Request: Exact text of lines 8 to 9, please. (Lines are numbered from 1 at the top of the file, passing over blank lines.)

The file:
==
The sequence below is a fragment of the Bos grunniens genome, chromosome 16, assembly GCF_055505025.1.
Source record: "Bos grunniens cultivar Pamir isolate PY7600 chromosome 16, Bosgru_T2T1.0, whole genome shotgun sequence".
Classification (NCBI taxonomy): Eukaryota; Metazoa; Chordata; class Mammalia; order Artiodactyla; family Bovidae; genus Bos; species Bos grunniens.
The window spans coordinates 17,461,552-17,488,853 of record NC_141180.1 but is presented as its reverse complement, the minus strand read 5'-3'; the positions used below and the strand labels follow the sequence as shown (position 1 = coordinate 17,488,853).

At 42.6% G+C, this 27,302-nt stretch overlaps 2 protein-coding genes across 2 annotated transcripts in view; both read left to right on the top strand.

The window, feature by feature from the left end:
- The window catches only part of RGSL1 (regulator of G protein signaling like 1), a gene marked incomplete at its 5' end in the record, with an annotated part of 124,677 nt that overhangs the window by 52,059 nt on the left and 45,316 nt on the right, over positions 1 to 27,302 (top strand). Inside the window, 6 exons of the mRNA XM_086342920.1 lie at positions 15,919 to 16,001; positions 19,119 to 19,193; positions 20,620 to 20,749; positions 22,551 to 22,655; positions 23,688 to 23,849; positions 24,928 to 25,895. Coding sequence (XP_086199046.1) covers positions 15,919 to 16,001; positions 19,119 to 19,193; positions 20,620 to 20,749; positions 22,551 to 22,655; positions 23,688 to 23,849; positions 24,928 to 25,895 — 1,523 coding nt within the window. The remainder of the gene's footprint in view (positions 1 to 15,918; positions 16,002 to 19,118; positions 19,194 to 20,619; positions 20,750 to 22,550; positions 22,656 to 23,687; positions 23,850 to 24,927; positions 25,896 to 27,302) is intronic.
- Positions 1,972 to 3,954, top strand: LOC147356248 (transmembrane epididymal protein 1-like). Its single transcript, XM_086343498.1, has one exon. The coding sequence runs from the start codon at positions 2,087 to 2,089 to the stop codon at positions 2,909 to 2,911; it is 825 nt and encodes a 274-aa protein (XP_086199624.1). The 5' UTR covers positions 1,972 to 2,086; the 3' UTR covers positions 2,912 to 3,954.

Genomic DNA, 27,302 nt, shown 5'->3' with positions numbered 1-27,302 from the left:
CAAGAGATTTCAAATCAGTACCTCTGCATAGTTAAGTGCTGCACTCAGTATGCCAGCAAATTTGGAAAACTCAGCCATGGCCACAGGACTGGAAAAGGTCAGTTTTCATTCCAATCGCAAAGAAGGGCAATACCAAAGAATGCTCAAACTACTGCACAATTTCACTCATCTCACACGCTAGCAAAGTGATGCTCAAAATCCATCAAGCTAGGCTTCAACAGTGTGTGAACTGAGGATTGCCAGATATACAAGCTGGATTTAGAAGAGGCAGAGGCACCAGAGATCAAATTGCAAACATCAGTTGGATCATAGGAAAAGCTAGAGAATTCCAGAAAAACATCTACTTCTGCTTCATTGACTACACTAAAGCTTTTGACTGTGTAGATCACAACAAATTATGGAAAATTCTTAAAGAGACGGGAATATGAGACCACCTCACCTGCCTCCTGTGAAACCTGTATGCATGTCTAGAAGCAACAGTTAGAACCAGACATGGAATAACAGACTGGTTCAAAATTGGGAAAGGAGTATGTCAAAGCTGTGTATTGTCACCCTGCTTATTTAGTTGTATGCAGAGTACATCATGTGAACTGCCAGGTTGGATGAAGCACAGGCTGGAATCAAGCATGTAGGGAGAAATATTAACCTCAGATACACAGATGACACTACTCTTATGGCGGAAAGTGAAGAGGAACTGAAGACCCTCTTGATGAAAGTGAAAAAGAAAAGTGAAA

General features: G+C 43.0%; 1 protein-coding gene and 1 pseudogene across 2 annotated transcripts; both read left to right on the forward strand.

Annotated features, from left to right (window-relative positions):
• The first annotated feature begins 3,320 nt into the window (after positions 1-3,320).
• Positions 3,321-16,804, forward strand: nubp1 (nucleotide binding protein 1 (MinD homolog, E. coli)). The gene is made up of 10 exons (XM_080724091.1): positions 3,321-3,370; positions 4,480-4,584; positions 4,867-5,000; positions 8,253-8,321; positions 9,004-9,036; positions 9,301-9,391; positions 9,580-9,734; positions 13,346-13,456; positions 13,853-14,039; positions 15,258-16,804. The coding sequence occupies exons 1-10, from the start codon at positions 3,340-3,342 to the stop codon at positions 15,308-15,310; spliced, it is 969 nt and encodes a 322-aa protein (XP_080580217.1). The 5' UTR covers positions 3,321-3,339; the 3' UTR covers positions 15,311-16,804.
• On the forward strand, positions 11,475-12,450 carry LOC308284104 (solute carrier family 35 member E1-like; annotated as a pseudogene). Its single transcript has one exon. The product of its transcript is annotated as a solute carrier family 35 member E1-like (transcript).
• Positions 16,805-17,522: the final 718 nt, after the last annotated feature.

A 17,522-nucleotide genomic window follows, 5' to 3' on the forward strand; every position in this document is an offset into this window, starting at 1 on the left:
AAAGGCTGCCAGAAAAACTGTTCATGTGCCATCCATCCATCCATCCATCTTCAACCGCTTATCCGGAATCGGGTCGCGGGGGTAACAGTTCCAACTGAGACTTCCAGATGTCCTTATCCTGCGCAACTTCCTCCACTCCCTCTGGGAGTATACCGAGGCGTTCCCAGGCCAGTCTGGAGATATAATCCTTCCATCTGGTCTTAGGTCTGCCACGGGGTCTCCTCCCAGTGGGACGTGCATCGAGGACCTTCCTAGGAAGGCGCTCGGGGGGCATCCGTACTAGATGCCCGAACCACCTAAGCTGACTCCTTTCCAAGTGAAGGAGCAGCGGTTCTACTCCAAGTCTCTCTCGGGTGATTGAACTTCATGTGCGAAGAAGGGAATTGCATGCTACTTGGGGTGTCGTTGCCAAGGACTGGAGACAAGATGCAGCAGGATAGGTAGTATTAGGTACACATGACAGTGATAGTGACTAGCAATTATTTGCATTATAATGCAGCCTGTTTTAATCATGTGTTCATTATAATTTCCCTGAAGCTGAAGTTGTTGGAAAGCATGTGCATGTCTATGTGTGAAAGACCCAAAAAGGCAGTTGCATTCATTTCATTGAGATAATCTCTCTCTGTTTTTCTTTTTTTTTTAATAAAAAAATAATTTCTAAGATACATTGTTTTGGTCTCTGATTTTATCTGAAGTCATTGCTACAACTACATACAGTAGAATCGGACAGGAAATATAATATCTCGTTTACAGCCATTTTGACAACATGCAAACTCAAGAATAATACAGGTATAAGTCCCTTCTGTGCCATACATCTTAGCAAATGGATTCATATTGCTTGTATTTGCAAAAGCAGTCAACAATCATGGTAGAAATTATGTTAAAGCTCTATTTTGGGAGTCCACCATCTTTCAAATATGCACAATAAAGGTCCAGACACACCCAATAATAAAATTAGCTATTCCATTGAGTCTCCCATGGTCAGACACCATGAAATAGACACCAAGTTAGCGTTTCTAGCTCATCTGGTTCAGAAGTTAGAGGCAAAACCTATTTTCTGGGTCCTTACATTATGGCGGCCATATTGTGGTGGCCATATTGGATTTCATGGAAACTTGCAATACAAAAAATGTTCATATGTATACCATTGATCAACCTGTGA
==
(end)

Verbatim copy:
- Positions 1,972 to 3,954, top strand: LOC147356248 (transmembrane epididymal protein 1-like). Its single transcript, XM_086343498.1, has one exon. The coding sequence runs from the start codon at positions 2,087 to 2,089 to the stop codon at positions 2,909 to 2,911; it is 825 nt and encodes a 274-aa protein (XP_086199624.1). The 5' UTR covers positions 1,972 to 2,086; the 3' UTR covers positions 2,912 to 3,954.

Genomic DNA, 27,302 nt, shown 5'->3' with positions numbered 1-27,302 from the left: